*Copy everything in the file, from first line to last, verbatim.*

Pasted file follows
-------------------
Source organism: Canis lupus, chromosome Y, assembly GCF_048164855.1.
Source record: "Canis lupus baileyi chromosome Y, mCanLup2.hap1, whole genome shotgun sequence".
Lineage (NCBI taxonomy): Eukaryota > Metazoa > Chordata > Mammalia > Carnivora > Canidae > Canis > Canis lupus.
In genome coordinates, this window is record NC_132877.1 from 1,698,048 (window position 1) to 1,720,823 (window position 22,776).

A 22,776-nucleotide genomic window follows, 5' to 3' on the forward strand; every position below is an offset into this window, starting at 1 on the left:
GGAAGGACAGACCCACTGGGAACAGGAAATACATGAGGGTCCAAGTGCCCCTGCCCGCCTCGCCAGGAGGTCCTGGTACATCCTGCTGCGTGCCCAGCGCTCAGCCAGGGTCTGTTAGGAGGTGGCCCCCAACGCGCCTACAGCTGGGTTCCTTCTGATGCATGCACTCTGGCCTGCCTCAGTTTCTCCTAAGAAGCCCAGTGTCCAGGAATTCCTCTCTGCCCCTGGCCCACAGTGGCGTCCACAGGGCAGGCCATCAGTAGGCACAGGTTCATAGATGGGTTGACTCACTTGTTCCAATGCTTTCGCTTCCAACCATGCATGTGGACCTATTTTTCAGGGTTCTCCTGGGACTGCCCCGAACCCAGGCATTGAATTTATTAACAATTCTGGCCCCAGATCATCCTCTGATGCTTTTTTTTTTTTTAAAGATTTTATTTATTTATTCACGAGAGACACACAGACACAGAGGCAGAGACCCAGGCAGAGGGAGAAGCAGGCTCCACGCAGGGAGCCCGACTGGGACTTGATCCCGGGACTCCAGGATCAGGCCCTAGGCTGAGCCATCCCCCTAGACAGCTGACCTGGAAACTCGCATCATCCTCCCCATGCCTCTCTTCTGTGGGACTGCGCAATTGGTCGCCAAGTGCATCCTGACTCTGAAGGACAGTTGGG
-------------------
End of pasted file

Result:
Source organism: Canis lupus, chromosome Y, assembly GCF_048164855.1.
Source record: "Canis lupus baileyi chromosome Y, mCanLup2.hap1, whole genome shotgun sequence".
Lineage (NCBI taxonomy): Eukaryota > Metazoa > Chordata > Mammalia > Carnivora > Canidae > Canis > Canis lupus.
In genome coordinates, this window is record NC_132877.1 from 1,698,048 (window position 1) to 1,720,823 (window position 22,776).

A 22,776-nucleotide genomic window follows, 5' to 3' on the forward strand; every position below is an offset into this window, starting at 1 on the left:
GGAAGGACAGACCCACTGGGAACAGGAAATACATGAGGGTCCAAGTGCCCCTGCCCGCCTCGCCAGGAGGTCCTGGTACATCCTGCTGCGTGCCCAGCGCTCAGCCAGGGTCTGTTAGGAGGTGGCCCCCAACGCGCCTACAGCTGGGTTCCTTCTGATGCATGCACTCTGGCCTGCCTCAGTTTCTCCTAAGAAGCCCAGTGTCCAGGAATTCCTCTCTGCCCCTGGCCCACAGTGGCGTCCACAGGGCAGGCCATCAGTAGGCACAGGTTCATAGATGGGTTGACTCACTTGTTCCAATGCTTTCGCTTCCAACCATGCATGTGGACCTATTTTTCAGGGTTCTCCTGGGACTGCCCCGAACCCAGGCATTGAATTTATTAACAATTCTGGCCCCAGATCATCCTCTGATGCTTTTTTTTTTTTTAAAGATTTTATTTATTTATTCACGAGAGACACACAGACACAGAGGCAGAGACCCAGGCAGAGGGAGAAGCAGGCTCCACGCAGGGAGCCCGACTGGGACTTGATCCCGGGACTCCAGGATCAGGCCCTAGGCTGAGCCATCCCCCTAGACAGCTGACCTGGAAACTCGCATCATCCTCCCCATGCCTCTCTTCTGTGGGACTGCGCAATTGGTCGCCAAGTGCATCCTGACTCTGAAGGACAGTTGGG